PET is a ubiquitous material in the modern world. It is used in drinking bottles, film, fabrics, food containers, thermoforming applications and glass fibre for engineering resins. It goes by the brand names Dacron, Terylene and Lavsan — most commonly known as polyester. PET can be divided into three major uses: fiber, bottles and industrial uses.

 

Plastic bottles account for 30 percent and synthetic fibers 60 percent of PET global demand, according to a study titled, the Study on Preparation Process and Properties of Polyethylene Terephthalate (PET) by Applied Mechanics And Materials.

 

“Plastic pollutants are turning up in everything from endangered wildlife to municipal water supplies and we, as users, of plastic must come up with solutions,” said Kathleen Rogers, President of Earth Day Network.

 

This plastic debris could also be a significant driver of climate change involving a tiny, bioluminescent fish living hundreds of meters beneath the ocean’s surface, according Algalita Marine Research and Education. These bioluminescent fish, or Lanternfish (aka myctophidae), are central to the overall carbon sequestration process. By day, they stay hidden deep at the bottom of the ocean at about 1000 feet down. They have numerous light organs on their head, underside and tail base. The bioluminescence is the same process used by fireflies. They are only about one to six inches long and make up about 65 percent of the deep sea biomass.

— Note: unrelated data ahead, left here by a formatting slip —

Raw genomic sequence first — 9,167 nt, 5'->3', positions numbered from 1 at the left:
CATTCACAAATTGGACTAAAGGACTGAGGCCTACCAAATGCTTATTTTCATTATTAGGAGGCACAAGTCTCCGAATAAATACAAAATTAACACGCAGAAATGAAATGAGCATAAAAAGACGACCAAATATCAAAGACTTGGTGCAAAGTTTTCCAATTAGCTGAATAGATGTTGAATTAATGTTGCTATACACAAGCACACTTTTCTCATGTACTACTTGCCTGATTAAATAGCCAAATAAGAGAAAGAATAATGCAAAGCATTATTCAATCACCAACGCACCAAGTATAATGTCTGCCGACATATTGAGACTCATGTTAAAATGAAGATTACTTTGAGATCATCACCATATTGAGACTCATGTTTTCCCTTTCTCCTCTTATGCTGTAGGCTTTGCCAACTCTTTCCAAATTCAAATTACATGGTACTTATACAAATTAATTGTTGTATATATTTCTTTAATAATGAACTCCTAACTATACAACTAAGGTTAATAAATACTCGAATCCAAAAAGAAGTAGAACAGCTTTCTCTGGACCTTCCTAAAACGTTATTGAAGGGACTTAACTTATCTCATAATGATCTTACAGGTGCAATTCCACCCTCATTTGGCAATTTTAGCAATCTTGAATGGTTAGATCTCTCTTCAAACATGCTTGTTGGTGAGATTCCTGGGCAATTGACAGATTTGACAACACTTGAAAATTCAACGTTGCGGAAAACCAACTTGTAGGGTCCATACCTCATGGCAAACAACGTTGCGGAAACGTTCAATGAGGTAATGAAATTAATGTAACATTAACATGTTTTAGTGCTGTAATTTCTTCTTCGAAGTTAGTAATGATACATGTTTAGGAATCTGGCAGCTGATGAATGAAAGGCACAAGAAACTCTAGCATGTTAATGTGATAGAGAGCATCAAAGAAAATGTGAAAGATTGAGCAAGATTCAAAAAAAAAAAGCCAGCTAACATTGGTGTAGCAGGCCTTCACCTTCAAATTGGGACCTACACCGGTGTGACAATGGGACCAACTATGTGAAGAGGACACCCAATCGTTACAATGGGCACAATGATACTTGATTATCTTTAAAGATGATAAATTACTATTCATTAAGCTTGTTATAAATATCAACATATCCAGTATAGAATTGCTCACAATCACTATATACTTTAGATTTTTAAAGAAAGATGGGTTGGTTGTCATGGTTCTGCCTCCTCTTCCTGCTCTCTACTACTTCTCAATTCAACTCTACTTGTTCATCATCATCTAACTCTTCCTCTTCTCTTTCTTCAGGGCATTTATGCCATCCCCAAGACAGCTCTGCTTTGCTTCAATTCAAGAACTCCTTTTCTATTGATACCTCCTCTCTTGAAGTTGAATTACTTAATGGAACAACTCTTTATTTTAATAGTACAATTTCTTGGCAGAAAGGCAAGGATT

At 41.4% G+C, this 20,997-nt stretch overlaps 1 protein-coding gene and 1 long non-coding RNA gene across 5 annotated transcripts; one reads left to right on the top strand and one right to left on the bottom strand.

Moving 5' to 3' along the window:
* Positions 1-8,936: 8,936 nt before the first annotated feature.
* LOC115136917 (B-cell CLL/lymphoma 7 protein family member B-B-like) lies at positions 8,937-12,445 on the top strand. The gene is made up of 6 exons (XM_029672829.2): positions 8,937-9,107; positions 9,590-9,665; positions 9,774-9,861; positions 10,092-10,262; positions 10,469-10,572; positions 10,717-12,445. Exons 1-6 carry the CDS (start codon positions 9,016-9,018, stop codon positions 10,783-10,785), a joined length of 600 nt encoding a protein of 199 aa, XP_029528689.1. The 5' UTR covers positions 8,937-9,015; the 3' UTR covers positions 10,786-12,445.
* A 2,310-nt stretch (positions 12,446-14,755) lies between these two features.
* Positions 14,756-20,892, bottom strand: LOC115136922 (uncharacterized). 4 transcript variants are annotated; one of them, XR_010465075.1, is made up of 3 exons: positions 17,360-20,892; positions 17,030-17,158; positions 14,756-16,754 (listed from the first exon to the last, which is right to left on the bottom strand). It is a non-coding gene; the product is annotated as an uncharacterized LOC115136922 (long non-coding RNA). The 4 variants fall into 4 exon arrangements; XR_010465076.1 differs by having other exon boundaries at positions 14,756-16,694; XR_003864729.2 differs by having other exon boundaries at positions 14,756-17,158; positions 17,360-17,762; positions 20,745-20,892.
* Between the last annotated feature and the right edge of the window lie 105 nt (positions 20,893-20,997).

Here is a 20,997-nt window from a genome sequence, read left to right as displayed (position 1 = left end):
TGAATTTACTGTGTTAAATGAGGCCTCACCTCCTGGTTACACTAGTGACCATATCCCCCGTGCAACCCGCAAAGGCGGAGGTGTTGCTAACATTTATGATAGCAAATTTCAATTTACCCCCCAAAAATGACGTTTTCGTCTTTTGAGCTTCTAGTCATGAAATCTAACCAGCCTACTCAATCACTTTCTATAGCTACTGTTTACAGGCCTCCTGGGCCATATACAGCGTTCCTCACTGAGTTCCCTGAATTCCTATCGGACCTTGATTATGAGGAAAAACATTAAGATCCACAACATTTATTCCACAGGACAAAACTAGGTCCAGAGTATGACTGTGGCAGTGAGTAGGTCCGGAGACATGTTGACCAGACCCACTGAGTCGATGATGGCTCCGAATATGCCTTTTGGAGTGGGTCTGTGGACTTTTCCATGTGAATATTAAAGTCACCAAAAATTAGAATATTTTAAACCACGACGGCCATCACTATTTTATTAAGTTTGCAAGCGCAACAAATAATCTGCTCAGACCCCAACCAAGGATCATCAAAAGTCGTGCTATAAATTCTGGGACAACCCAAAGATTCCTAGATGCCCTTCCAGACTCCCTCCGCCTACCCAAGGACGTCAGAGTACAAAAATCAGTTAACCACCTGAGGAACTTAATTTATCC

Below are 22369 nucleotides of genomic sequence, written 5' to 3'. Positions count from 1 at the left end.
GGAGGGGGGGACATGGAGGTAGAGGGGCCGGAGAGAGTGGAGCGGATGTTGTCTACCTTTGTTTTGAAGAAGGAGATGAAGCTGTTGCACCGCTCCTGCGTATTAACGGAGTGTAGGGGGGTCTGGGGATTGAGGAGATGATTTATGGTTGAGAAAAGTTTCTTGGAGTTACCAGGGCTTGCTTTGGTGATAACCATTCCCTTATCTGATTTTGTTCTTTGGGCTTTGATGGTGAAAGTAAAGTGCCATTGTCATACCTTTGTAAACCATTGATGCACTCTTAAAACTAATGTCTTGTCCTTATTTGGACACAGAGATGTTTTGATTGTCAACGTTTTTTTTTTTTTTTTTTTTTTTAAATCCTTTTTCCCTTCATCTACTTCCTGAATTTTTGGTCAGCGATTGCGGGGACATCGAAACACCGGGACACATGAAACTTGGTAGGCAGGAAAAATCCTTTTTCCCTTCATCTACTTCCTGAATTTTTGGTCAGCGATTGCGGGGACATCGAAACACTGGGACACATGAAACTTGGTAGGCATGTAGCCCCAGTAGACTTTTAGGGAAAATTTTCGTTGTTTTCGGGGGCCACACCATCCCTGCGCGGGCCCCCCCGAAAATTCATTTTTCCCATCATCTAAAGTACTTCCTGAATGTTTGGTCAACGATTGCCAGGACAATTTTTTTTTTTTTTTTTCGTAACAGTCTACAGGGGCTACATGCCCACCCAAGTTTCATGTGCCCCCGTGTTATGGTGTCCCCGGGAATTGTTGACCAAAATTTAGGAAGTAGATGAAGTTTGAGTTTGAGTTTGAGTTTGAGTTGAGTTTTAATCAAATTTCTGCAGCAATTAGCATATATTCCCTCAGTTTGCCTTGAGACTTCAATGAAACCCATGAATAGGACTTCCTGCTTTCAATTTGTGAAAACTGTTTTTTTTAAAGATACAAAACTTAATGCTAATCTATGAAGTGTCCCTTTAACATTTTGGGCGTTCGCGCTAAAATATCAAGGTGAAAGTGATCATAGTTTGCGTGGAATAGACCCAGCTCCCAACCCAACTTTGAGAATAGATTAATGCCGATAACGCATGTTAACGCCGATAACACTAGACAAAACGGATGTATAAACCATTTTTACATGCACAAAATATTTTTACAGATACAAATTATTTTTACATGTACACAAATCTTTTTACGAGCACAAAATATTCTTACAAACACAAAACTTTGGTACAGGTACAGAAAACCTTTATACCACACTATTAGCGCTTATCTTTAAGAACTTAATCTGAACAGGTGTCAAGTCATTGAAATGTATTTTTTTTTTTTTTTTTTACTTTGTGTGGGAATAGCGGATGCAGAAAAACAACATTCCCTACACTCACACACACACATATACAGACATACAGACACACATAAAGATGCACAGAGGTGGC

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At night, Lanternfish approach the surface and gorge themselves on carbon-rich plankton. They descend back to the bottom and poop out all the carbon they just collected at the surface, deposited there by mankind. Plastic debris resembles plankton. Lanternfish eat plastic along with the plankton. This harms the Lantern fish, and other marine life that eat the Lanternfish, and disrupts the carbon sequestration process and consequently the climate.

 

“Carbon sequestration by lanternfish is central to the overall role of marine environments in reducing human-caused CO2 emissions in the atmosphere – by an estimated 20-35 percent,” according to Sara Steve Mosko, at Algalita Marine Research and Education.